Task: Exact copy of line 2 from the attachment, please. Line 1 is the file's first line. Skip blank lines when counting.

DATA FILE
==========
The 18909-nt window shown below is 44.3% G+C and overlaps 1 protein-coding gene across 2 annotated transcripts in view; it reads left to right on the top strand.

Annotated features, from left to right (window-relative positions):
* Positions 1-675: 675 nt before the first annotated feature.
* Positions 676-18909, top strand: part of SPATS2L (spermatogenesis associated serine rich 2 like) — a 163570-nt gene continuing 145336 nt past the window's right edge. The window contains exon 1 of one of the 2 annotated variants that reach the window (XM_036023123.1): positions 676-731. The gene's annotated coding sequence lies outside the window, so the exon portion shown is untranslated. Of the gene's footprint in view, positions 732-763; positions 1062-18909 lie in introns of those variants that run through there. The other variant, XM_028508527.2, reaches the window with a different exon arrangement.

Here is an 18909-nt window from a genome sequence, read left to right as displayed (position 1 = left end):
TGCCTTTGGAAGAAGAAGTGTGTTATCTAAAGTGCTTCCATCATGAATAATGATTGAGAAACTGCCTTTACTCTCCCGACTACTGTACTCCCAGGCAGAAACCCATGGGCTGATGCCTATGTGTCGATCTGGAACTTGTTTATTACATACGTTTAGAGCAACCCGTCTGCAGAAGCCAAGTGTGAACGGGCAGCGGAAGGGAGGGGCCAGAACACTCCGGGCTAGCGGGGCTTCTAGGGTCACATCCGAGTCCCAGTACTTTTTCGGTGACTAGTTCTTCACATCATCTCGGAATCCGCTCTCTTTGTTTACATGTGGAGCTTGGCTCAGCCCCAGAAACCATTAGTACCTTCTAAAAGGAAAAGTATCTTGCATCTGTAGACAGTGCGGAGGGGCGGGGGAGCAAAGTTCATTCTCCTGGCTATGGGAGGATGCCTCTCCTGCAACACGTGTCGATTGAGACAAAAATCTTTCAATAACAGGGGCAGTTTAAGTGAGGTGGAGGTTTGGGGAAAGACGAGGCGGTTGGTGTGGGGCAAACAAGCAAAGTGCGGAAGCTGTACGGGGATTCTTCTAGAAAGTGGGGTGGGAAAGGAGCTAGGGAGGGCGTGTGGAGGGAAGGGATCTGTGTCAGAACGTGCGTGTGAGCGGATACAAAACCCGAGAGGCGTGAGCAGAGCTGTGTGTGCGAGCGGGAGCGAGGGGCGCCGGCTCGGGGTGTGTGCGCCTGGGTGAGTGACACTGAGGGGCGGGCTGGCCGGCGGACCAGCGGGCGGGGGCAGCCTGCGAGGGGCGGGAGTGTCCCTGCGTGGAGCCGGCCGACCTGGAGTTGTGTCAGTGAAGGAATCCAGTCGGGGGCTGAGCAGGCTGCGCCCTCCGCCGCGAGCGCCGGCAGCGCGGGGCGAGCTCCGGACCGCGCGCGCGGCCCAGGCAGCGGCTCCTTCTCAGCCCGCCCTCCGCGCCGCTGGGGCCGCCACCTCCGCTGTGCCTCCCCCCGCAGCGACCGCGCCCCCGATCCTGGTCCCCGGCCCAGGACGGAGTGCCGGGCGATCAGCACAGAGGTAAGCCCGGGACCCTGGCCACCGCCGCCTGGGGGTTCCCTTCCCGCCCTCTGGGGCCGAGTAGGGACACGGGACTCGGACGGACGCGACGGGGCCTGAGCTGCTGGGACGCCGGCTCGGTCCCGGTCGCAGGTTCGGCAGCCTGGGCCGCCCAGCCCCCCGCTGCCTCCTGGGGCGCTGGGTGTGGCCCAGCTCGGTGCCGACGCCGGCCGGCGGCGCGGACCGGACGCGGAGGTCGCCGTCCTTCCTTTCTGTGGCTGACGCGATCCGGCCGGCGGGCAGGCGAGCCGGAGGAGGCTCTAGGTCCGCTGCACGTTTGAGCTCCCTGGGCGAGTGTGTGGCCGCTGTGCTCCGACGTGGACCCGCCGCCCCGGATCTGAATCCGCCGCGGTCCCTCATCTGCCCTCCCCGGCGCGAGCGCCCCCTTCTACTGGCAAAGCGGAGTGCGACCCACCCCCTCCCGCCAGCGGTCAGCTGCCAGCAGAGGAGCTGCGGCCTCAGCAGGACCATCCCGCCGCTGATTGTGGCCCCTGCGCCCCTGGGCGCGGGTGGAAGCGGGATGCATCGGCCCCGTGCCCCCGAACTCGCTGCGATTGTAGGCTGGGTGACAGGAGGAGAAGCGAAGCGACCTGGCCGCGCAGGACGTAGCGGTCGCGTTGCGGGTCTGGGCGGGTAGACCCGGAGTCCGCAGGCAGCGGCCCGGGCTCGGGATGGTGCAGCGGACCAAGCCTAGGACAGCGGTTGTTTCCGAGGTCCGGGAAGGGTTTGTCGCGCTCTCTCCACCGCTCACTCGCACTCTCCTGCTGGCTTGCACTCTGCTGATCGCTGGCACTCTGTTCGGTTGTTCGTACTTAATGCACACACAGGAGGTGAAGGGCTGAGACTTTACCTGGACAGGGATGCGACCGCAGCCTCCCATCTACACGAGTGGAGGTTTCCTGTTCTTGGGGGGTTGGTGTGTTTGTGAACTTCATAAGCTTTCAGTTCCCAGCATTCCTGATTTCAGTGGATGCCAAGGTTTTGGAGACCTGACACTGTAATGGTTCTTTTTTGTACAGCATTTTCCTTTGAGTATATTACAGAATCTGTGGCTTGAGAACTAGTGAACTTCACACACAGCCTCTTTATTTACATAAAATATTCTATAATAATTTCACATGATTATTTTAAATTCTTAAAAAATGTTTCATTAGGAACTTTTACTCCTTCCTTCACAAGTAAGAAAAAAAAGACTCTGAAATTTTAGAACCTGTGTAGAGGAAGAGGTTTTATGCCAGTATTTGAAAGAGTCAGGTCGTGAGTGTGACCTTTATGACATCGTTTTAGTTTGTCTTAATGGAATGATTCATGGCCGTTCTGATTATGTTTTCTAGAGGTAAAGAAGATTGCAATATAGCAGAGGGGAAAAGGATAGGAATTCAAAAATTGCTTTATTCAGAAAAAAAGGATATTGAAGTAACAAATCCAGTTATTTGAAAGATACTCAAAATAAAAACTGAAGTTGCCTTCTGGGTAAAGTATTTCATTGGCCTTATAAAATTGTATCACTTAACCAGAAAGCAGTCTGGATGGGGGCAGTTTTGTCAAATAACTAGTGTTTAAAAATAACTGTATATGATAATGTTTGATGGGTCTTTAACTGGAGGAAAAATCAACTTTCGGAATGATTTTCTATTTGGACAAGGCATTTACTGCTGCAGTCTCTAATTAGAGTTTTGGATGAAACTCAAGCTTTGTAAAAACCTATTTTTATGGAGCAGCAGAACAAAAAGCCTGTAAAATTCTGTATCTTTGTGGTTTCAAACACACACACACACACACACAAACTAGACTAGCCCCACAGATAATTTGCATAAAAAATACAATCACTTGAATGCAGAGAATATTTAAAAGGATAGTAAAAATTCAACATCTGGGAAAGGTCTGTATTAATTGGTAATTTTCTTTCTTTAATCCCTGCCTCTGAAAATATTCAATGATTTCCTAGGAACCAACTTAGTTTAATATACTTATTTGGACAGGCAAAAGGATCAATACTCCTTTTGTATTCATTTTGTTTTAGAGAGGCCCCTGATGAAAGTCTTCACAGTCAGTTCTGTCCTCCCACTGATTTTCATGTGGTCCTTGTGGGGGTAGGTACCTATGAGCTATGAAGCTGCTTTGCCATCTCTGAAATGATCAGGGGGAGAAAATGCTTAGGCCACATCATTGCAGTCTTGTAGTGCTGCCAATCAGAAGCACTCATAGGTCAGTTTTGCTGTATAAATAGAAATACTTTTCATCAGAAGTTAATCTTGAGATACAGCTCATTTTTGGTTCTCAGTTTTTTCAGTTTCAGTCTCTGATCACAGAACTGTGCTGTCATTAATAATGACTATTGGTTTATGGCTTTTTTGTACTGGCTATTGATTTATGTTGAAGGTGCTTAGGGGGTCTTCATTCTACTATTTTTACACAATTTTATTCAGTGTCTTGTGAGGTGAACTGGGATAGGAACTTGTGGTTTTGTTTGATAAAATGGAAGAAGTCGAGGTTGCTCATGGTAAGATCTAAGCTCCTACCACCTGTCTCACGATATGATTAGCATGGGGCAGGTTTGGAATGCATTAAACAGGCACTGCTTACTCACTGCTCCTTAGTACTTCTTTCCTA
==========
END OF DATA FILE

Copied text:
Annotated features, from left to right (window-relative positions):